Biography of Joseph Tait

Joseph Tait’s story is a vivid testament to the power of perseverance and the pursuit of excellence. Born into modest circumstances in County Durham, England, on December 15, 1820, Tait’s journey from a self-reliant youth to a respected figure in Amboy, Illinois, is nothing short of inspirational. His transition from a millwright in England to a key figure in the American industrial scene, including his contributions to the building of locomotives and a significant tenure with the Illinois Central Railroad, underscores a life dedicated to industriousness and innovation. Beyond his professional achievements, Tait’s successful ventures into real estate and livestock dealing highlight a man of diverse talents and relentless drive. This introduction explores the life and legacy of Joseph Tait, whose endeavors not only enriched his community but also left an indelible mark on the agricultural and industrial landscapes of his adopted homeland.

Joseph Tait. Following the maxim that “whatever is worth doing at all, is worth doing well,” in the truth of which he has always believed, Mr. Tait has been remarkably successful in life and is a man of note in Amboy and the surrounding country. Besides the considerable amount of real estate which he holds in the city, he is the owner of five hundred acres of valuable farming land and is an extensive dealer in livestock. His solid reputation has been gained by strenuous application and continuous labor, and he has always been most conscientious in the faithful discharge of every duty which faces him.

Mr. Tait was born in County Durham, England, December 15, 1820, and is the son of John and Mary (Gibson) Tait. The following is noted of the remaining members of the family of eight sons and two daughters, of which he was a member: Mary married Robert Kirk and died in 1890 at Buffalo, N. Y.; John remained in England and died in 1881 in the house in which he was born; Thomas came to the United States and returning to his native land, now resides in Northumberland; Margaret married and remained in England until her death in 1854; William resides in Bismarck, Iowa; James and Ralph are located in Denver, Colo., while George lives in Akron, Ohio.

The son of poor parents, our subject was early in life thrown upon his own resources and commenced to learn a trade. He became a millwright and engaged at his trade until he emigrated in 1841 to the United States. In this country he traveled over several of the States and worked on the building of the college at Iowa City, Iowa. After spending one year on this side of the Atlantic, he returned to England, where he learned the trade of pattern-maker with Jonathan Robinson and the trade of a machinist with George Stephenson, the originator of the locomotive. In 1849, he again came to the United States and on the Hudson River, opposite Newbury, built two locomotives, the “Erie” and the “Mohawk,” both of which were in use for many years.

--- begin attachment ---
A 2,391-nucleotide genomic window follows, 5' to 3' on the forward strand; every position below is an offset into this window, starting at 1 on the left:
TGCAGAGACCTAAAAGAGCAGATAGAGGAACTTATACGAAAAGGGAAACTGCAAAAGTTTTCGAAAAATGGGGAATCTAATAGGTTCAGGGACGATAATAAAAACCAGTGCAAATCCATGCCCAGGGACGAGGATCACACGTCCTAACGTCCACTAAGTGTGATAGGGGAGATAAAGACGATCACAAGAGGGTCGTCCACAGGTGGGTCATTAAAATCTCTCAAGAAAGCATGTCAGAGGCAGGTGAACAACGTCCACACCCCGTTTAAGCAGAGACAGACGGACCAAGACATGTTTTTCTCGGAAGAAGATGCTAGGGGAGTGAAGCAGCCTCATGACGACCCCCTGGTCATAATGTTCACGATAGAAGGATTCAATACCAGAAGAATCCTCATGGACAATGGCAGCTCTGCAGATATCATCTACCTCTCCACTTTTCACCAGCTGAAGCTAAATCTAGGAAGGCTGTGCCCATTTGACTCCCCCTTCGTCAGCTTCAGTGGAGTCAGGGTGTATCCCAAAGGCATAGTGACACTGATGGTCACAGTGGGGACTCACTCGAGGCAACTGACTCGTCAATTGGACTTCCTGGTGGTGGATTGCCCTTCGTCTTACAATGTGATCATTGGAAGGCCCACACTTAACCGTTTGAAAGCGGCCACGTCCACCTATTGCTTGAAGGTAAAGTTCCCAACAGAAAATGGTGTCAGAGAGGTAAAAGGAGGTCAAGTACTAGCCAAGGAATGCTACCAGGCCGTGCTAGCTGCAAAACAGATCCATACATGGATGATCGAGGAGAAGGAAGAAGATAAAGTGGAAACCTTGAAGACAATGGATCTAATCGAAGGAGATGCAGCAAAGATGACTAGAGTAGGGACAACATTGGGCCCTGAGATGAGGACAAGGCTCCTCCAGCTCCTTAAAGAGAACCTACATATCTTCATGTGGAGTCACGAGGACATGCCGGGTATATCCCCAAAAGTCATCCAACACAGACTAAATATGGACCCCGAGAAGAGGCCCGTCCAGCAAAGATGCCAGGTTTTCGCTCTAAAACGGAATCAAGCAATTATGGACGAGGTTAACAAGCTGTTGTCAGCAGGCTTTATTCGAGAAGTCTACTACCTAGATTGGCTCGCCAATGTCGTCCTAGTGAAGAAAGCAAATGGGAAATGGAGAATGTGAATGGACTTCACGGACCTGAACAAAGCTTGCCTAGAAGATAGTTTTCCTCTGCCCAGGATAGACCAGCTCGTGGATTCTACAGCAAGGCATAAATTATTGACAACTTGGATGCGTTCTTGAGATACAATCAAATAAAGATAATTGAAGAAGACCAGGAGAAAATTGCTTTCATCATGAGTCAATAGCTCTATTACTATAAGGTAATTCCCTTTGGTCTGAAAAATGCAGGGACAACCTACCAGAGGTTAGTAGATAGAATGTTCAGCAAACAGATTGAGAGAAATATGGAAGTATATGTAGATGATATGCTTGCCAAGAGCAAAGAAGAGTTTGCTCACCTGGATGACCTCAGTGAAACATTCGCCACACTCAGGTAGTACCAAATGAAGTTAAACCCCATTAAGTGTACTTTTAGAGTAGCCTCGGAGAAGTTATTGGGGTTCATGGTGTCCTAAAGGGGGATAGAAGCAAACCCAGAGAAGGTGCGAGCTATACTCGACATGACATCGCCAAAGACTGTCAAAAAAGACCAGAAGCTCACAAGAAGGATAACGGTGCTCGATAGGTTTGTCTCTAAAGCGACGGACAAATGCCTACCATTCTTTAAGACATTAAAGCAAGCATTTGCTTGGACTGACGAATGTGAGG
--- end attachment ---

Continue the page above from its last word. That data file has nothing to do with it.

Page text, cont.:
Next, Mr. Tait removed to Schenectady, N. Y., where he worked at his trade of a machinist for a few months but he was never paid for the work he did, and thus without money, he went to Cleveland, Ohio, where he worked for the Cleveland, Columbus & Cincinnati Railway Company. In 1855, he came to Amboy and was the first machinist in the employ of the Illinois Central Railroad Company, with whom he continued for twenty-one years as foreman of the roundhouse or gang foreman. Later, he proceeded westward to Laramie, Wyo., from which place after a sojourn of four years, he returned to Amboy and again entered the employ of the Illinois Central Railroad. After continuing with the company eight years, he began to engage in the livestock business and still operates in this way with considerable success.

The marriage of Mr. Tait to Miss Caroline Gascoigne took place December 31, 1840, and brought them mutual happiness until death removed the loving wife, September 27, 1880. Seven children were born of the union: Mary, who married W. Coleman and died in 1873, leaving one daughter, Carrie, now the wife of Frank Calkins; John, a machinist on the Pacific Slope; Thomas G., a machinist and locomotive engineer on the Missouri, Kansas & Texas Railroad; Joseph R., who has charge of his father’s large farm in this county; Ann, who is the wife of Samuel Adams; Carrie, now Mrs. William Gascoigne; and Sarah, the wife of Asa Dresbach, of New Louisville, Ark. In political belief, Mr. Tait is not a strict partisan but is a friend of protective tariff, and socially belongs to the Masonic fraternity.


Biographical Publishing Company, Portrait and biographical record of Lee County, Illinois, containing biographical sketches of prominent and representative citizens, together with biographies of all the governors of the state, and of the presidents of the United States, Chicago: Biographical Publishing Co., 1892.

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